Campus & Community / Magazine Feature

DU’s observatory ready to shine like a star

Just in time to celebrate the 400th anniversary of the telescope, DU’s own window to the stars is wrapping up a renovation more than 100 years in the making.

Crews have been banging, digging, patching and painting at DU’s historic Chamberlin Observatory since spring, cleaning up after decades of heat waves, rainstorms and blizzards.

Astronomy Professor Robert Stencel says the work is long overdue. Contractors spent months addressing everything from the basic stability of the giant sandstone steps to restoring every inch of mortar in a building that opened in 1894. Floors have been refinished, windows refurbished, walls painted and water-damaged plaster replaced.

The massive project included a state grant and contributions from the Denver Astronomical Society and the Observatory Park community in addition to University of Denver funding.

Work included repainting the interior, rebuilding and restoring the old windows while maintaining historical accuracy, sanding and sealing the hardwood floors and patching walls damaged by leaks and time. Crews even updated electrical infrastructure and updated fire detection equipment.

The result is a building that looks years younger and will last into the future.

“Students at the University of Denver should now share our pride of place in a building that’s begun its restoration and long comeback from 118 years of wear and tear,” Stencel says. “This contributes toward our ongoing efforts to revitalize and reinvigorate our astronomy offerings at the University.”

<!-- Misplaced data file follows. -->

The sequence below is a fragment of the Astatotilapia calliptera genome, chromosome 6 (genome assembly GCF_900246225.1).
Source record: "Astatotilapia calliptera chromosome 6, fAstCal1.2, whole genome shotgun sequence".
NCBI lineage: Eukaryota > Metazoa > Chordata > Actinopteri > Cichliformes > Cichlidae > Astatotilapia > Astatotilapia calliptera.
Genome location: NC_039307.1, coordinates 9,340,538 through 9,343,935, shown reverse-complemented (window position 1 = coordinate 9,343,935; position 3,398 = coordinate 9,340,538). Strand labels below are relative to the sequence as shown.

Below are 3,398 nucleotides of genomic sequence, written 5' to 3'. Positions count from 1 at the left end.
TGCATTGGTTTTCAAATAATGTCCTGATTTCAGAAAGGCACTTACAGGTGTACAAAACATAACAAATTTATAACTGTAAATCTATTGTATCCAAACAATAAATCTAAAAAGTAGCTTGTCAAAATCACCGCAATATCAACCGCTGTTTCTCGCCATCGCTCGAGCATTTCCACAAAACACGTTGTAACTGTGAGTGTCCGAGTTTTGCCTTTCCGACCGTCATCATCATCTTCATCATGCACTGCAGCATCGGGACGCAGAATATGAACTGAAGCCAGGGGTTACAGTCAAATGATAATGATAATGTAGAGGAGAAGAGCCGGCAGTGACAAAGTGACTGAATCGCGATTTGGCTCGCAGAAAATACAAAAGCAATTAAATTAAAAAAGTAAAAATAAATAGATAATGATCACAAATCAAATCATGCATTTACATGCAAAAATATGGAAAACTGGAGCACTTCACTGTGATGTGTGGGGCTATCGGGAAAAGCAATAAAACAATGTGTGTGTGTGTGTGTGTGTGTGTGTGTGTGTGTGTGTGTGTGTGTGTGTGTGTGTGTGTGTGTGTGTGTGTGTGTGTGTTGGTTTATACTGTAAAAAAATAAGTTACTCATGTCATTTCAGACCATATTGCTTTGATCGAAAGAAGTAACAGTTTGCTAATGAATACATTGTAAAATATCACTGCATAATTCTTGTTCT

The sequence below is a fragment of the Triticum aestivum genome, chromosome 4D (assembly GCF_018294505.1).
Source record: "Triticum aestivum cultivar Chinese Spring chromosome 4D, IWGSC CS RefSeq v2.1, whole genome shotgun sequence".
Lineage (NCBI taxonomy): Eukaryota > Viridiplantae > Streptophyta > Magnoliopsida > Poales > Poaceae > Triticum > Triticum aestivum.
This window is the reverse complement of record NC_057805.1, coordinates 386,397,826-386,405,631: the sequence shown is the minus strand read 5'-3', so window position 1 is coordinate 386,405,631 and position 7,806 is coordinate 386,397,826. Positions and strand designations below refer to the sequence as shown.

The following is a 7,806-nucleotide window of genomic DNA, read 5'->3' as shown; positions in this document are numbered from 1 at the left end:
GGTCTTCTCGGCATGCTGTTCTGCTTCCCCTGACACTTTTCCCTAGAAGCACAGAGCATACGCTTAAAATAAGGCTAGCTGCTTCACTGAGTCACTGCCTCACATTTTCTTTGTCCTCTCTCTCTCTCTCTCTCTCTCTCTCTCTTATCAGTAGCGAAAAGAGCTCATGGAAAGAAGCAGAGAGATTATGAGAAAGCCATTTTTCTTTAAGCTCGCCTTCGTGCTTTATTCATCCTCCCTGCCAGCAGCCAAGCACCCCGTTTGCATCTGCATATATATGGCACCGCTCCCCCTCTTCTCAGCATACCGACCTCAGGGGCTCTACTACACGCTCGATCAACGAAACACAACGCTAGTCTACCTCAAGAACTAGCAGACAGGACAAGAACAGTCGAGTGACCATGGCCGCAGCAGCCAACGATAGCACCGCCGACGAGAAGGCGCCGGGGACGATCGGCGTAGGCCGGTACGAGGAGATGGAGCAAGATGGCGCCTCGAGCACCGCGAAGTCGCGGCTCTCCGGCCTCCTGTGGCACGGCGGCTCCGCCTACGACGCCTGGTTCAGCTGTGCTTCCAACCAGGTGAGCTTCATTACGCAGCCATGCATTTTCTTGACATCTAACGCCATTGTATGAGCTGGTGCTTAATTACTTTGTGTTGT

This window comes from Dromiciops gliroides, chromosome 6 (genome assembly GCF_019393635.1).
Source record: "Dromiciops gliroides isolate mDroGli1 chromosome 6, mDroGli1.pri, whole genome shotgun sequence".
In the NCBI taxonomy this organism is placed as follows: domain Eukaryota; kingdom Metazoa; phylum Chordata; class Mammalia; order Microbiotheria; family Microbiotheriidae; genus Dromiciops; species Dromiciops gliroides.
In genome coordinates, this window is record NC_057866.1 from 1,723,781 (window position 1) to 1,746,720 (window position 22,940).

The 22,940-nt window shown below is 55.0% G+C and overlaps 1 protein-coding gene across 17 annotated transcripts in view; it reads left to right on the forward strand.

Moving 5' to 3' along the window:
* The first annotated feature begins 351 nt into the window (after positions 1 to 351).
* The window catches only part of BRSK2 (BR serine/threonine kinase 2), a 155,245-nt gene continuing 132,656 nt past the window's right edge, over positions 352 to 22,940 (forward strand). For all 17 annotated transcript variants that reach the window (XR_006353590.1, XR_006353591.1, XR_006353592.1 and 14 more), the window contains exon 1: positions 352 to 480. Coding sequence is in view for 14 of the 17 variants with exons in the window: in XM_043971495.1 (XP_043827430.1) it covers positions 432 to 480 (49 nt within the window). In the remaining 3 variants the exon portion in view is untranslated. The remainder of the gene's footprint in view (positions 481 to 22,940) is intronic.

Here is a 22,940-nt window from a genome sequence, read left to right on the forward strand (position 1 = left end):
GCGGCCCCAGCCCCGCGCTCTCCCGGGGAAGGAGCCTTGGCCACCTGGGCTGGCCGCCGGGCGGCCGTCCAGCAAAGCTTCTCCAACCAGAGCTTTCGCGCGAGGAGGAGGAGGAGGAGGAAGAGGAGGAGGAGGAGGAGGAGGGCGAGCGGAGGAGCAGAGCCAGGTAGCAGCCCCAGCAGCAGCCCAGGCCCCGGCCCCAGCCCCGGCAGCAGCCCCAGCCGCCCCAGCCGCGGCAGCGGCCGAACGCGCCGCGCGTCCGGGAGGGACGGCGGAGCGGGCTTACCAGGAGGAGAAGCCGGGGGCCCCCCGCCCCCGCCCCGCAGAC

The work wrapped up in time for Stencel and astronomers to join the Denver Astronomical Society and S&S Optika to host an Oct. 4 celebration in recognition of the invention of the telescope.

In early October 1608, Hans Lipperhey filed a patent in Holland for the invention of a “tele-magnifying optikal device” which has become known as the telescope. Within six months, word of the invention spread to Italy, where Galileo Galilei was first to turn it heavenward and discover the craters on the moon, spots on the sun, the moons of Jupiter and other wonders.

Stencel says restoration was a team effort involving everyone from DU facilities management to Chamberlin coordinator Aaron Reid, who took on some of the dirty jobs in person and was on site daily monitoring the work.

The first phase of the work — boosted by the $187,670 state grant — cost about $250,000, then DU facilities management poured in an additional $195,000 for extra work focusing on incorporating historically appropriate materials.

The Chamberlin Observatory was designed by DU’s first astronomy professor, Herbert Howe. The original construction drawings by noted Denver architect Robert Roeschlaub are still held in the University Archives in Penrose Library. The dome houses a 20 inch aperture Clark-Saegmuller refractor, which saw first light in July 1894.

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